Geopark officers must love nature and people
Not many Hong Kongers had heard about geo-conservation before the opening of the Hong Kong Geopark in 2009, but the topic was nothing new for nature-lover Brian Tang (right), project officer at the Tai Po Geo Heritage Centre.
Tang's main job is to educate the Hong Kong public on the importance of geo-conservation, largely through site visits. Project officers such as Tang are required to have a degree in geology or an environmental science-related discipline. They must also be physically fit and familiar with first aid.
'The outdoor environment can be very tough, with hot summers and freezing winters. A project officer has to be able to cope with it,' says Tang.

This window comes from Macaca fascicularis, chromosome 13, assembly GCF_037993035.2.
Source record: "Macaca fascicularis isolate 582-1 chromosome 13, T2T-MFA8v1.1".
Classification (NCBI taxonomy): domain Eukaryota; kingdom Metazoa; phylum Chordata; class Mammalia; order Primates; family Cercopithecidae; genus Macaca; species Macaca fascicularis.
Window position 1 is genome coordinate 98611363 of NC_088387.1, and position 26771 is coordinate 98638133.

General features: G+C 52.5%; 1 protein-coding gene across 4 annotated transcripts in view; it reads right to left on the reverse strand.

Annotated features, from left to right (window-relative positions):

Geo-tourists come from diverse backgrounds, usually from schools, non-government groups, companies and the general public, he adds.
When project officers are not out on tours, they are in the office, doing administration work. 'We have to answer public enquiries about geo-conservation and help set up tours,' says Tang. 'We have to handle tasks like arranging transportation and managing volunteers to help out.'
The official working hours are from 9am to 5pm from Monday to Friday, and a half-day on Saturdays. On Sundays, the busiest day, officers have to take turns to be tour guides.
Fresh graduates usually start as an assistant project officer. Subsequent steps are project officer, senior project officer and centre manager.
Project officers help in the operations, while a centre manager plays a supervisory and management role. The manager also makes public appearances at geo-conservation events hosted by the centre.
'Hong Kong has a world class geo-park,' Tang says. 'Geo-conservation is just starting, but I see a bright future in it.'